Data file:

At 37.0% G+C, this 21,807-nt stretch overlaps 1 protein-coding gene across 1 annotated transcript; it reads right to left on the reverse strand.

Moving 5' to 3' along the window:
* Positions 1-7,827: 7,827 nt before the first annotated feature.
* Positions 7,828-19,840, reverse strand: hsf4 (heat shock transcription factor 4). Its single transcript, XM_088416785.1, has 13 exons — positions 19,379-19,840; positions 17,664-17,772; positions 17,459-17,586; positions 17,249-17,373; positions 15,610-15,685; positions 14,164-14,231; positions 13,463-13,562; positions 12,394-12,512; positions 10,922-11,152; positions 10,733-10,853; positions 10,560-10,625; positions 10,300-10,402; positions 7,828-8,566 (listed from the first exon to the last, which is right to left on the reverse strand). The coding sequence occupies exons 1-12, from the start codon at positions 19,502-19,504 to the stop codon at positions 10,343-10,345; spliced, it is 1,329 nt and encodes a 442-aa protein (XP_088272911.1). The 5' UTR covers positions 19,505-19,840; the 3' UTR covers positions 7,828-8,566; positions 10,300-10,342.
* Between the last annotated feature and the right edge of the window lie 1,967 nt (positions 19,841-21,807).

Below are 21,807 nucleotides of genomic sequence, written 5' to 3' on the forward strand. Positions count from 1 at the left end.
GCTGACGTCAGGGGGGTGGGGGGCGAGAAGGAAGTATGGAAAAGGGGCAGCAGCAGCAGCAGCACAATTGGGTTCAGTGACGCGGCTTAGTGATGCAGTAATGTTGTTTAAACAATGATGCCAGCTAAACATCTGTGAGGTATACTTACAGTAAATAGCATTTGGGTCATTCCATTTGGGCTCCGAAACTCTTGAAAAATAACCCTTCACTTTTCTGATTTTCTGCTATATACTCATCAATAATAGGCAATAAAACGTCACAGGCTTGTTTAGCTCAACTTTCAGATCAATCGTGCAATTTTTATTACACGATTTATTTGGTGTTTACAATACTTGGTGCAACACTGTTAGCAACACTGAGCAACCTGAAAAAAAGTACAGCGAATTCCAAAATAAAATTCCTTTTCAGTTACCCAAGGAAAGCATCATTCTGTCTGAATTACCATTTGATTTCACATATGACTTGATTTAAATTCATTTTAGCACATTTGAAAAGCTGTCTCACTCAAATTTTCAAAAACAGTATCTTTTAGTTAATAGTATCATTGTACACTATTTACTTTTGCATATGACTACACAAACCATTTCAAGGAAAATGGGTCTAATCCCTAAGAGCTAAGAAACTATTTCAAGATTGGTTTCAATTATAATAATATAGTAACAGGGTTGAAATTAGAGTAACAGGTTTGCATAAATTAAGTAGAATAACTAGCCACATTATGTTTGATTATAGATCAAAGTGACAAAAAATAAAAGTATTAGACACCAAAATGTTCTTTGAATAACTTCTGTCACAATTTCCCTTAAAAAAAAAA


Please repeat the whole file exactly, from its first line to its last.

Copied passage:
At 37.0% G+C, this 21,807-nt stretch overlaps 1 protein-coding gene across 1 annotated transcript; it reads right to left on the reverse strand.

Moving 5' to 3' along the window:
* Positions 1-7,827: 7,827 nt before the first annotated feature.
* Positions 7,828-19,840, reverse strand: hsf4 (heat shock transcription factor 4). Its single transcript, XM_088416785.1, has 13 exons — positions 19,379-19,840; positions 17,664-17,772; positions 17,459-17,586; positions 17,249-17,373; positions 15,610-15,685; positions 14,164-14,231; positions 13,463-13,562; positions 12,394-12,512; positions 10,922-11,152; positions 10,733-10,853; positions 10,560-10,625; positions 10,300-10,402; positions 7,828-8,566 (listed from the first exon to the last, which is right to left on the reverse strand). The coding sequence occupies exons 1-12, from the start codon at positions 19,502-19,504 to the stop codon at positions 10,343-10,345; spliced, it is 1,329 nt and encodes a 442-aa protein (XP_088272911.1). The 5' UTR covers positions 19,505-19,840; the 3' UTR covers positions 7,828-8,566; positions 10,300-10,342.
* Between the last annotated feature and the right edge of the window lie 1,967 nt (positions 19,841-21,807).

Below are 21,807 nucleotides of genomic sequence, written 5' to 3' on the forward strand. Positions count from 1 at the left end.
GCTGACGTCAGGGGGGTGGGGGGCGAGAAGGAAGTATGGAAAAGGGGCAGCAGCAGCAGCAGCACAATTGGGTTCAGTGACGCGGCTTAGTGATGCAGTAATGTTGTTTAAACAATGATGCCAGCTAAACATCTGTGAGGTATACTTACAGTAAATAGCATTTGGGTCATTCCATTTGGGCTCCGAAACTCTTGAAAAATAACCCTTCACTTTTCTGATTTTCTGCTATATACTCATCAATAATAGGCAATAAAACGTCACAGGCTTGTTTAGCTCAACTTTCAGATCAATCGTGCAATTTTTATTACACGATTTATTTGGTGTTTACAATACTTGGTGCAACACTGTTAGCAACACTGAGCAACCTGAAAAAAAGTACAGCGAATTCCAAAATAAAATTCCTTTTCAGTTACCCAAGGAAAGCATCATTCTGTCTGAATTACCATTTGATTTCACATATGACTTGATTTAAATTCATTTTAGCACATTTGAAAAGCTGTCTCACTCAAATTTTCAAAAACAGTATCTTTTAGTTAATAGTATCATTGTACACTATTTACTTTTGCATATGACTACACAAACCATTTCAAGGAAAATGGGTCTAATCCCTAAGAGCTAAGAAACTATTTCAAGATTGGTTTCAATTATAATAATATAGTAACAGGGTTGAAATTAGAGTAACAGGTTTGCATAAATTAAGTAGAATAACTAGCCACATTATGTTTGATTATAGATCAAAGTGACAAAAAATAAAAGTATTAGACACCAAAATGTTCTTTGAATAACTTCTGTCACAATTTCCCTTAAAAAAAAAA